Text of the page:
by Lloyd Borrett
Technical Cornucopia, January–February 1989
This latest version of DOS boasts support for hard disk
volumes that hold an entire gigabyte (1 billion bytes) of
data. It also recognises the Expanded Memory Standard (EMS)
and can use it for its own buffers and RAM disk.
In addition, a simplified user interface or shell lets
you move through all disks, directories, and files, and
perform most actions with pull down menus and cursor keys or
a mouse. A minor, but nonetheless interesting, feature in
this version is support for 43 or 50 line text with an EGA
or VGA card.
In September 1988, IBM quietly started shipping PC-DOS
4.0 with disks labeled 4.01. This maintenance release fixed
some of the bugs that had caused user complaints but left
many other problems unanswered.
DOS 4.0 and EMS memory
PC-DOS 4.0 is the first product from IBM that recognises
EMS memory. Unfortunately IBM have not fully conformed to
the EMS 3.2, EEMS, or EMS 4.0 standards. They have
implemented their own form of EMS memory that only works
with the IBM XMA memory card.
IBM PC-DOS 4.0's use of EMS memory makes assumptions that
are entirely contrary to the standard. Thus existing users
with EMS 3.2, EEMS, or EMS 4.0 conforming memory cards, can
not use the EMS features in IBM PC-DOS 4.0. Thus the only
safe way to run IBM PC-DOS 4.0 is to leave it all in
standard memory and ignore the expanded memory options.
Microsoft have announced that their MS-DOS 4.0 will work
with any EMS 4.0 compatible memory card.
Larger hard disk volumes
Previous PC-DOS versions restricted hard disk size to 32
MBytes, viewing volumes larger than that as multiple hard
drives. PC-DOS 4.0 is the first version of PC-DOS that
supports hard disk volumes larger than 32 MBytes.
DOS 4.0 makes no changes in sector size or in the file
allocation table (FAT); it continues to use 512-byte
sectors, a 12-bit FAT for smaller disks, and a 16-bit FAT
for everything else. For disk volumes up to 128 MBytes, DOS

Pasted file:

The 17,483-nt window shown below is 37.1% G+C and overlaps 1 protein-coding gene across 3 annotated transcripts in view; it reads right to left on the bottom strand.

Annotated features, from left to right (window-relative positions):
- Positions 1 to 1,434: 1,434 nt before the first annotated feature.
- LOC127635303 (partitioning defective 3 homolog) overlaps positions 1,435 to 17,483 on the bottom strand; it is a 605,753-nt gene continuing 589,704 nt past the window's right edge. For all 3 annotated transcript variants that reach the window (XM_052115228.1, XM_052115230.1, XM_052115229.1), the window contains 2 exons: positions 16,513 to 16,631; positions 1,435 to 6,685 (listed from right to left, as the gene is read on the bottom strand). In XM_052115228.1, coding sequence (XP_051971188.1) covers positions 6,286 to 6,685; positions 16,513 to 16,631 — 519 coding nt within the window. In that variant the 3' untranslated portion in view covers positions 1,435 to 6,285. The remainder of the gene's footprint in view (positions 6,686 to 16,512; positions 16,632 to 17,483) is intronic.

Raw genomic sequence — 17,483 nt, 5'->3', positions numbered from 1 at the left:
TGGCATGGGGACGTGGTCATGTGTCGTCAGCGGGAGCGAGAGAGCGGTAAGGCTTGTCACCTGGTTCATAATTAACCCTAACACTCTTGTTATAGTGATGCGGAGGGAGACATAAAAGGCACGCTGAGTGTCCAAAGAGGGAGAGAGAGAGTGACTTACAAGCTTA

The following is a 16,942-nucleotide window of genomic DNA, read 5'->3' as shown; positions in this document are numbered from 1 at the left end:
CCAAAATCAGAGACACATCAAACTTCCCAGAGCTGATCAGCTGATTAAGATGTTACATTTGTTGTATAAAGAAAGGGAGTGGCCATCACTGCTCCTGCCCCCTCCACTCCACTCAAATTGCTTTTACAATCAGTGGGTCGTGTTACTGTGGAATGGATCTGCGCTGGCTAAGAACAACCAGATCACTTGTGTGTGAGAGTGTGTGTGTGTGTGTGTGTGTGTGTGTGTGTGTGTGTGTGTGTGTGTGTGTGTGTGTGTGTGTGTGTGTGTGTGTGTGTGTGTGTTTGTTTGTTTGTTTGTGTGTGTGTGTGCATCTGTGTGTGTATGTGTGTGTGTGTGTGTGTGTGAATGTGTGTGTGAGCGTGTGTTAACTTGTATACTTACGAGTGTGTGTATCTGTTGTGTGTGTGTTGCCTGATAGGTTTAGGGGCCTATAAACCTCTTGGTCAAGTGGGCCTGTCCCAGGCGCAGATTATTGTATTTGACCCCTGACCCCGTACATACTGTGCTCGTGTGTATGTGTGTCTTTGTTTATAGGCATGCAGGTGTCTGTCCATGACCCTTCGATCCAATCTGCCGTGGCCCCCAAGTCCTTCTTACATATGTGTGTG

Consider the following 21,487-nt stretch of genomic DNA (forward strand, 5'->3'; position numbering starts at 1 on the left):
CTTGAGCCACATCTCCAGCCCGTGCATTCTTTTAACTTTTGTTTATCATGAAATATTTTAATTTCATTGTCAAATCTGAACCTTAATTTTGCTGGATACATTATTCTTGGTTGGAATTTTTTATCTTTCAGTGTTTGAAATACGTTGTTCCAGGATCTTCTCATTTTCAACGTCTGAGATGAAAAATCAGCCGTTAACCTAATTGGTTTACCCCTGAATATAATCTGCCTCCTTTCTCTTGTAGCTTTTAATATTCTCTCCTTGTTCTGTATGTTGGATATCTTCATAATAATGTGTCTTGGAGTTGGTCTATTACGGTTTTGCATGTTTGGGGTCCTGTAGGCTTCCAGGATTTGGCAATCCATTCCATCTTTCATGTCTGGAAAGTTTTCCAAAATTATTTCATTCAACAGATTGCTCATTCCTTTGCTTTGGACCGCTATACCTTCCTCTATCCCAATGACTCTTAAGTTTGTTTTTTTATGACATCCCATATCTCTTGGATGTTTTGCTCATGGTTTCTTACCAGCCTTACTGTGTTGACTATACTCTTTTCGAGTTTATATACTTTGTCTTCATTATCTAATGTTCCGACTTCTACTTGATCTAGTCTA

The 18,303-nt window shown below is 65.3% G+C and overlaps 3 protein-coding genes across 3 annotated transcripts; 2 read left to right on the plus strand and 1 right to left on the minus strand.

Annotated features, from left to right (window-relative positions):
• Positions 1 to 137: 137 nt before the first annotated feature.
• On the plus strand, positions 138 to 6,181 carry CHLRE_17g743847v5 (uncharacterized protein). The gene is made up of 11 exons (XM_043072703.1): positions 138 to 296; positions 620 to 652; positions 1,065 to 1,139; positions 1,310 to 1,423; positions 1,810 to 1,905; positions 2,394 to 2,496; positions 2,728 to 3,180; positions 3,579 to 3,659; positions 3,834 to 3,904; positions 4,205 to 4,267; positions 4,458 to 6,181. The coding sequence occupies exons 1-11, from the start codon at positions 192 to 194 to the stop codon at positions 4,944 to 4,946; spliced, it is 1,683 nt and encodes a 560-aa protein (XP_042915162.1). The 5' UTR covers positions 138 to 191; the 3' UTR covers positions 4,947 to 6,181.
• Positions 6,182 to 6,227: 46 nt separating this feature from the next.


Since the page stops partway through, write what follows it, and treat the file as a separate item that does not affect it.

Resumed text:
4.0 uses allocation units of 2 KBytes. For larger disks, it
simply increases cluster sizes. This means that no DOS 4.0
disk volume may ever hold more than 65,520 files.
The waiting game
Many popular utility programs, especially disk optimizers
and other programs that access disks directly, are
incompatible with DOS 4.0. Some are completely incompatible
with DOS 4.0, while others only have difficulties if you
have a disk volume that is larger than 32 MBytes. So if you
switch to DOS 4.0, you should plan to upgrade many of the
utility programs you use.
There are some conflicts between DOS 4.0 and some memory
resident programs. Some will not pop up at all, while others
have screen display conflicts. Many of the problems seem to
be caused by specific hardware configurations as they will
work okay on some systems but not on others.
We can assume that all of the incompatibilities and bugs
in PC-DOS 4.0 will eventually be ironed out by updates from
software manufacturers and bug fixes from IBM. It's to be
hoped that by the time Microsoft ships MS-DOS 4.0 it will
already have many of the problems resolved.
If you need hard disk volumes larger than 32 MBytes, DOS
4.0 may be the best choice for you. And once MS-DOS 4.0 is
available, or IBM solves their 4.0 EMS incompatibility
problems, moving DOS storage areas to expanded memory will
help keep large programs from running out of space.
However, I'll stick to using DOS 3.30 until the DOS 4.0
versions of the utility programs I use are available. Unless
you really need the expanded capabilities, you may be better
off sticking with your present operating system until DOS
Saturday, 15 October 2011